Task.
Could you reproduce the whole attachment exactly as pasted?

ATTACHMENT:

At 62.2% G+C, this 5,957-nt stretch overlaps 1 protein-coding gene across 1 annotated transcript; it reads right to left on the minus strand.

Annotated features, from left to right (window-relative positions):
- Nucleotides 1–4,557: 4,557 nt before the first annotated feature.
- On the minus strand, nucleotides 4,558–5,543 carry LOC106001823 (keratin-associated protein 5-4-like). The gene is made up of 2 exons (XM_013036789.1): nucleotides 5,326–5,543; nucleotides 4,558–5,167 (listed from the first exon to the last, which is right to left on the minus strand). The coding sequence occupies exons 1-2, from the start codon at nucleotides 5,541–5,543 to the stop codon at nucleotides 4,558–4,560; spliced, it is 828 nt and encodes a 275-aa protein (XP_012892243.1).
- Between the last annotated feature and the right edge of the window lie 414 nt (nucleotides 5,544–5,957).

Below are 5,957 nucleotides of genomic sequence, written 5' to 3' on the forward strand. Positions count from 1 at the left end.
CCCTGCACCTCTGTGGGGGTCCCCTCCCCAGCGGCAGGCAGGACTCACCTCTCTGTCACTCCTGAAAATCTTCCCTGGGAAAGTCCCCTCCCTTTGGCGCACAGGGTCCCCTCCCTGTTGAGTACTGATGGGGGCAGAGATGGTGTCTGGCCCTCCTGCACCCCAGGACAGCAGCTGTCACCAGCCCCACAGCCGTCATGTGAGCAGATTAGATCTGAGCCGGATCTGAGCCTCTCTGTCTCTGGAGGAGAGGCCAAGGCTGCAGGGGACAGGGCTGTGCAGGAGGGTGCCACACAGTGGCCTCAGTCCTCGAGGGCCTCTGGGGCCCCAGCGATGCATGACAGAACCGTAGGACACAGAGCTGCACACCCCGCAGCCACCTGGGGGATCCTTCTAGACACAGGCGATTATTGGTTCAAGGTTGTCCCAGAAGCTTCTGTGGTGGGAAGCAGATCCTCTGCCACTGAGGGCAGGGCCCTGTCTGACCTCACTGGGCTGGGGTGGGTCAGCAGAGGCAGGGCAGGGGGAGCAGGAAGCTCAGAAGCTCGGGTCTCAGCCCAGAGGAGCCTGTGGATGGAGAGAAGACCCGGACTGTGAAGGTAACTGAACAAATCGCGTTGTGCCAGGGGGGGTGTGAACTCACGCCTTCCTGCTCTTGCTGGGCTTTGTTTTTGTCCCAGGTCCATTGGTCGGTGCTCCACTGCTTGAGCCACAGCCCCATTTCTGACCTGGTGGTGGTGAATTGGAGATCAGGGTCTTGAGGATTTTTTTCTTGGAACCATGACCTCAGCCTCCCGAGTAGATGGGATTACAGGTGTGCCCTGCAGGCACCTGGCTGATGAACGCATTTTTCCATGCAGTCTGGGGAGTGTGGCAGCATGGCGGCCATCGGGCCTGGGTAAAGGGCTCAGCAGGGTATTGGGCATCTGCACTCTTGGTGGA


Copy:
At 62.2% G+C, this 5,957-nt stretch overlaps 1 protein-coding gene across 1 annotated transcript; it reads right to left on the minus strand.

Annotated features, from left to right (window-relative positions):
- Nucleotides 1–4,557: 4,557 nt before the first annotated feature.
- On the minus strand, nucleotides 4,558–5,543 carry LOC106001823 (keratin-associated protein 5-4-like). The gene is made up of 2 exons (XM_013036789.1): nucleotides 5,326–5,543; nucleotides 4,558–5,167 (listed from the first exon to the last, which is right to left on the minus strand). The coding sequence occupies exons 1-2, from the start codon at nucleotides 5,541–5,543 to the stop codon at nucleotides 4,558–4,560; spliced, it is 828 nt and encodes a 275-aa protein (XP_012892243.1).
- Between the last annotated feature and the right edge of the window lie 414 nt (nucleotides 5,544–5,957).

Below are 5,957 nucleotides of genomic sequence, written 5' to 3' on the forward strand. Positions count from 1 at the left end.
CCCTGCACCTCTGTGGGGGTCCCCTCCCCAGCGGCAGGCAGGACTCACCTCTCTGTCACTCCTGAAAATCTTCCCTGGGAAAGTCCCCTCCCTTTGGCGCACAGGGTCCCCTCCCTGTTGAGTACTGATGGGGGCAGAGATGGTGTCTGGCCCTCCTGCACCCCAGGACAGCAGCTGTCACCAGCCCCACAGCCGTCATGTGAGCAGATTAGATCTGAGCCGGATCTGAGCCTCTCTGTCTCTGGAGGAGAGGCCAAGGCTGCAGGGGACAGGGCTGTGCAGGAGGGTGCCACACAGTGGCCTCAGTCCTCGAGGGCCTCTGGGGCCCCAGCGATGCATGACAGAACCGTAGGACACAGAGCTGCACACCCCGCAGCCACCTGGGGGATCCTTCTAGACACAGGCGATTATTGGTTCAAGGTTGTCCCAGAAGCTTCTGTGGTGGGAAGCAGATCCTCTGCCACTGAGGGCAGGGCCCTGTCTGACCTCACTGGGCTGGGGTGGGTCAGCAGAGGCAGGGCAGGGGGAGCAGGAAGCTCAGAAGCTCGGGTCTCAGCCCAGAGGAGCCTGTGGATGGAGAGAAGACCCGGACTGTGAAGGTAACTGAACAAATCGCGTTGTGCCAGGGGGGGTGTGAACTCACGCCTTCCTGCTCTTGCTGGGCTTTGTTTTTGTCCCAGGTCCATTGGTCGGTGCTCCACTGCTTGAGCCACAGCCCCATTTCTGACCTGGTGGTGGTGAATTGGAGATCAGGGTCTTGAGGATTTTTTTCTTGGAACCATGACCTCAGCCTCCCGAGTAGATGGGATTACAGGTGTGCCCTGCAGGCACCTGGCTGATGAACGCATTTTTCCATGCAGTCTGGGGAGTGTGGCAGCATGGCGGCCATCGGGCCTGGGTAAAGGGCTCAGCAGGGTATTGGGCATCTGCACTCTTGGTGGA